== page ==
Most analysts agree that Apple’s most expensive smartphone to date -- the iPhone X -- has not sold as well as had been hoped. Released last year at a cost of $1,000, the X was a bold move by the U.S. tech giant, intended to increase revenue amid falling global smartphone sales. Given Apple’s stellar sales record, figures for the U.S. tech giant’s premium smartphone have fallen well short of expectations. And for most consumers, the $1,000 price tag appears to be the problem -- except if you’re in China.
The $1,000 Gamble
Globally, Apple has shipped far fewer units of the X than projected. A recent Bloomberg report claims that Samsung, the chosen supplier of the X’s new OLED screens, has only shipped half the amount of displays it had prepared for Apple. As a result, many of those displays may now end up in Android handsets instead.
In the U.S., customers have tended to prefer the iPhone 8 and 8 Plus, the X’s cheaper cousins, while European customers have similarly shown a reluctance to buy into the X’s hype. But despite intense competition from domestic brands, the X is popular among China’s affluent urban population.
“The iPhone X is doing much better than we’d expected in China, given the high ticket price,” said Mengmeng Zhang of Counterpoint Research. “The X is also performing better in China than in other markets.”
The underlying reasons for a lukewarm global reception to the X have been subject to intense speculation in recent weeks, with analysts blaming factors as varied as its steep price point, screen notch and lack of innovation. In any case, the numbers haven’t been good. During its last earnings call, Apple reported global sales of 77.3 million iPhones in Q1 of 2018, down just under a million from the same period in 2017.
Revenue still increased during the period thanks to the increased profit margin of the iPhone X, but sales were still more tepid than analysts had predicted. Its relatively late release date also meant the iPhone X had a much smaller window between product launch and the introduction of its toughest competitor, the Samsung Galaxy S9.
Nonetheless, demand has remained strong in China, particularly in urban areas, where the X became the top-selling model in November after its release, establishing a market share of 6%. Dominic Sunnebo, Global Director for Kantar Worldpanel ComTech pointed out recently that “unlike in Europe and the U.S., where the vast majority of new early iPhone X sales came from existing Apple smartphone owners, in urban China there are significant numbers of Huawei, Xiaomi and Samsung customers switching to the new iPhone models, which they deem a cut above the rest.”
Chinese Apple customers also tend to be loyal to Apple products, according to Zhang. Although this loyalty exists everywhere, she says, it is particularly strong in China. “Apple’s brand image on premium products is still the strongest in China,” said Mo Jia of Canalyst Research. “It’s the dominant player in high-end smartphones.”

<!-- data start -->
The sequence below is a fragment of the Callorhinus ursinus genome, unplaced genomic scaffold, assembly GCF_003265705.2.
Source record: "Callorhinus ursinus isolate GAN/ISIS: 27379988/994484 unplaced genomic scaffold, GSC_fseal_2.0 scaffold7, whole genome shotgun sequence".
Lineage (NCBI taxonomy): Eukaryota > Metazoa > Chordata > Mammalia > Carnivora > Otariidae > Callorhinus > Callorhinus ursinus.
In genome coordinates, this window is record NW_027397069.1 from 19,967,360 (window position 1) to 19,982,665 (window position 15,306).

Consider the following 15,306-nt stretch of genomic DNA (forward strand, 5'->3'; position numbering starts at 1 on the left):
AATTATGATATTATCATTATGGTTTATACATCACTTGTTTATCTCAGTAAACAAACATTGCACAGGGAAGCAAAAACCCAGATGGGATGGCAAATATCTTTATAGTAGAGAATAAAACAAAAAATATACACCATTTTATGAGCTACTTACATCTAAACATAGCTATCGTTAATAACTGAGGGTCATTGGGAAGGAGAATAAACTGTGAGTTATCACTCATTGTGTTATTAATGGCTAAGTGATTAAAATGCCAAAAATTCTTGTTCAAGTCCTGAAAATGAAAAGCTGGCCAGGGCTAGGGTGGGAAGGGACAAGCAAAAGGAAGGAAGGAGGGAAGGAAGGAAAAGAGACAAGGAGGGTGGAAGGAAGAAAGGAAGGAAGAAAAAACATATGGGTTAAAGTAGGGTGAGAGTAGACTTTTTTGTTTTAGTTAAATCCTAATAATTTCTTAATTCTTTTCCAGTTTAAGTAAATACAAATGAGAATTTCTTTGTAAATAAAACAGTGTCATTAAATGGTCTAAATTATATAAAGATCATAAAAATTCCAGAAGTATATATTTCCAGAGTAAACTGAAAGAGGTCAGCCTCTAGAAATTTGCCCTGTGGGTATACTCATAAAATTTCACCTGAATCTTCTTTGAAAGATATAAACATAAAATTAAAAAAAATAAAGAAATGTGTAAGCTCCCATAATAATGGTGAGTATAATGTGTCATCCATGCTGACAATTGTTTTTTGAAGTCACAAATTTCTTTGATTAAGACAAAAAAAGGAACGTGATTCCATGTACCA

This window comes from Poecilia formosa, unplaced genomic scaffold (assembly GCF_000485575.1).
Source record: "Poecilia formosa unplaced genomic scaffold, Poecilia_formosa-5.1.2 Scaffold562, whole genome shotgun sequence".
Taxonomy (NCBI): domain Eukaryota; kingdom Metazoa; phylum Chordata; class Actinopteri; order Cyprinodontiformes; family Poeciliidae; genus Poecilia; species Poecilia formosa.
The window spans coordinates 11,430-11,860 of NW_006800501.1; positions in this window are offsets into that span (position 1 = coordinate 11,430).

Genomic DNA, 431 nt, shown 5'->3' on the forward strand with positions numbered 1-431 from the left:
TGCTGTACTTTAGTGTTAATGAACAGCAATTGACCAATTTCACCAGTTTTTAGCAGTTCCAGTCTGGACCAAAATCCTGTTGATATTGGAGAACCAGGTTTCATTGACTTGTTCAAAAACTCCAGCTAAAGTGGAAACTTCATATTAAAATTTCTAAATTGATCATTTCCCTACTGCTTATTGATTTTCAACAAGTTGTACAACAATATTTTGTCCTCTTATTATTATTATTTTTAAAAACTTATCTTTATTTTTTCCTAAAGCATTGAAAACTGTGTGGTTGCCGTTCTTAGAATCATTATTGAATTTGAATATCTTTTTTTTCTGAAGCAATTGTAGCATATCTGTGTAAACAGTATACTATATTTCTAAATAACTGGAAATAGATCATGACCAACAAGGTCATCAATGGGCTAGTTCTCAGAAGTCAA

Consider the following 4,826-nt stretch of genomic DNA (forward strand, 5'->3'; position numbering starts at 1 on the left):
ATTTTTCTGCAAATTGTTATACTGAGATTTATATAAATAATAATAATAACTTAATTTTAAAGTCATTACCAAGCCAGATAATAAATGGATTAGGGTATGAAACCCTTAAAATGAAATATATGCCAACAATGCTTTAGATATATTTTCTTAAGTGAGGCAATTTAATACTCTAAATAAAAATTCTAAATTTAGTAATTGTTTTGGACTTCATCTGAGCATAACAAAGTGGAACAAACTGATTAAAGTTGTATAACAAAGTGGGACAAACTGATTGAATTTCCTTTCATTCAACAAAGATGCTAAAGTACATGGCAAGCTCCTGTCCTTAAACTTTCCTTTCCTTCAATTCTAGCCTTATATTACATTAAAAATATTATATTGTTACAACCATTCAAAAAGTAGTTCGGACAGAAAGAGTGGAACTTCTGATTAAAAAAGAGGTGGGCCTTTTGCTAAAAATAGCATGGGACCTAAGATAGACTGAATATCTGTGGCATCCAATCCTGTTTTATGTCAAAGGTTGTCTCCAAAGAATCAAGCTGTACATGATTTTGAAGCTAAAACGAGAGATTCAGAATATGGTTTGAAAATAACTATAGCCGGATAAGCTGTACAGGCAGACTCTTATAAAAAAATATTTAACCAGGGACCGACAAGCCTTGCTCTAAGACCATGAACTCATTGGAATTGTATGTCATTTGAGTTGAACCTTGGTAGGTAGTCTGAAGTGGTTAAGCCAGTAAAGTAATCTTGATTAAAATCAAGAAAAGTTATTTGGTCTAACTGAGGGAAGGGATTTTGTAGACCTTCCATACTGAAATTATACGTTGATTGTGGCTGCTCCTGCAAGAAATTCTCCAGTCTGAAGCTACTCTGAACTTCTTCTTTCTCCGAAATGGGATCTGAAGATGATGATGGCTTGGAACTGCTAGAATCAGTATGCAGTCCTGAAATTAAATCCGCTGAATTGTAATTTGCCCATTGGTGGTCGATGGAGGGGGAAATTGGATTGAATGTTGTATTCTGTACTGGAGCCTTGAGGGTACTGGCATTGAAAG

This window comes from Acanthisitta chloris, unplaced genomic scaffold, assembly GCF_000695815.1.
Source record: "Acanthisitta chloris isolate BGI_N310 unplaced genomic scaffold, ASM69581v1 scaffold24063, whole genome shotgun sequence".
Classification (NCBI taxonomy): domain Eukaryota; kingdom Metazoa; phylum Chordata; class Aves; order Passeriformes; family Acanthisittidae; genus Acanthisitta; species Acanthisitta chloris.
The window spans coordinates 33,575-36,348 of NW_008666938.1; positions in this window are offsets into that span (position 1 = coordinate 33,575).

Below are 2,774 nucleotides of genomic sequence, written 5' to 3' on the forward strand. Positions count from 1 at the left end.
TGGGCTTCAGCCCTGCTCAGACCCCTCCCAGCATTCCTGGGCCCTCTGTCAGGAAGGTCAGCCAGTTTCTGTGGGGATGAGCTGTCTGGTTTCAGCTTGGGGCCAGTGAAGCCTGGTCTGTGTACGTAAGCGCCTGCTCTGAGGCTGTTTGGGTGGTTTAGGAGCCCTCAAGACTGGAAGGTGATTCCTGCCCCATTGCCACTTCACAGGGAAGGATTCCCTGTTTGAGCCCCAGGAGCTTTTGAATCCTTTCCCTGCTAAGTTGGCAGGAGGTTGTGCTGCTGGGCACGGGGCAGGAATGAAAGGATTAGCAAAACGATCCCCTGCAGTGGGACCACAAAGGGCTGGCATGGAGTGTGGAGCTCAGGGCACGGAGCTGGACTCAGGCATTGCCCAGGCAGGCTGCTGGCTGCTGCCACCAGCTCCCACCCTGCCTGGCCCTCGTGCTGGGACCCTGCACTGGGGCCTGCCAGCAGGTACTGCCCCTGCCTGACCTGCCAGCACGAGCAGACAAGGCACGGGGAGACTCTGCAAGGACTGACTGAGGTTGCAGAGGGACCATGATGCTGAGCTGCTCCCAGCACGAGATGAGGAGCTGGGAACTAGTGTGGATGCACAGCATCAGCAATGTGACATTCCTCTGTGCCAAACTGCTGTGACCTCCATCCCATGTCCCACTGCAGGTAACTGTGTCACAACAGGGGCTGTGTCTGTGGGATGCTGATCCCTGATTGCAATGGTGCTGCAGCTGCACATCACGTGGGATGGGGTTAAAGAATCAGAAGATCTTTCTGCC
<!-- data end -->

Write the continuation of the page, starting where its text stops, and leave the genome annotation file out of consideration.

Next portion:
A third factor in the popularity of the X is the so-called “supercycle” that followed the release of the iPhone 6 and 6 Plus in China. This was one of the most popular phones of its time in China, but the follow-up, the iPhone 7, didn’t sell as well due to a lack of perceived difference from its predecessor. “A lot of Apple users are still using those old phones,” says Zhang. “Because there are so many iPhone 6 and 6 Plus users, those are the ones who are now switching to the iPhone X.”
According to market research firm Canalys, shipment of Apple's flagship iPhone X reached 7 million units in Q4 in China, making it the best performing model in the world's largest smartphone market. Thanks to the X, the company’s average sales price now stands at $970, up from $798 towards the end of last year, according to Canalys.
In light of this news, it's likely that Apple will be looking to capitalize on the Chinese market with its next handset.
The Next X
According to Bloomberg, Apple plans to produce three new models of the iPhone this year, all of which will clearly diversify the company’s offerings in an attempt to broaden its customer base. One is a more affordable iPhone (which will help the company to compete against midrange device manufacturers such as Xiaomi and Huawei), an upgraded iPhone X and its largest iPhone ever, sporting a 6.5-inch screen.
The best-selling smartphones in China, 2017
The latter is the most intriguing of these three. Although little is known about this upcoming handset -- allegedly codenamed D33 -- it appears to be tailor-made for wealthier segments of the urban Chinese market. As per this report from IDC, China consumed 50% of the 437.4 million so-called “phablets” shipped in 2016, and the country is expected to remain the largest market for large-screen smartphones.
“Chinese customers like bigger screens,” says Jia. “Close to 26% of smartphones shipped in Q4 2017 had 6-inch screens or larger, while this figure is just 10.7% in the U.S.” This phenomenon has led the larger "Plus" iPhone models to sell significantly better than their smaller siblings in China -- the iPhone 7 Plus was the second best selling handset in China last year.
This is because many Chinese smartphone users own just one device, explains Zhang. “A smartphone is their only device to connect to the internet, so they want their smartphones to be as big as possible for playing games, multitasking and watching videos,” she explains.
Although this upcoming device could cost even more than the iPhone X, it seems clear that for China’s most affluent citizens, affordability is not an issue. Where American and European consumers have balked at the X’s $1,000 asking price, the Chinese market has no such qualms. With profit margins becoming ever-more crucial in a saturated smartphone market, it appears that China will be the key to the future of the iPhone X line.
This article was first published by Luke Kelly on Forbes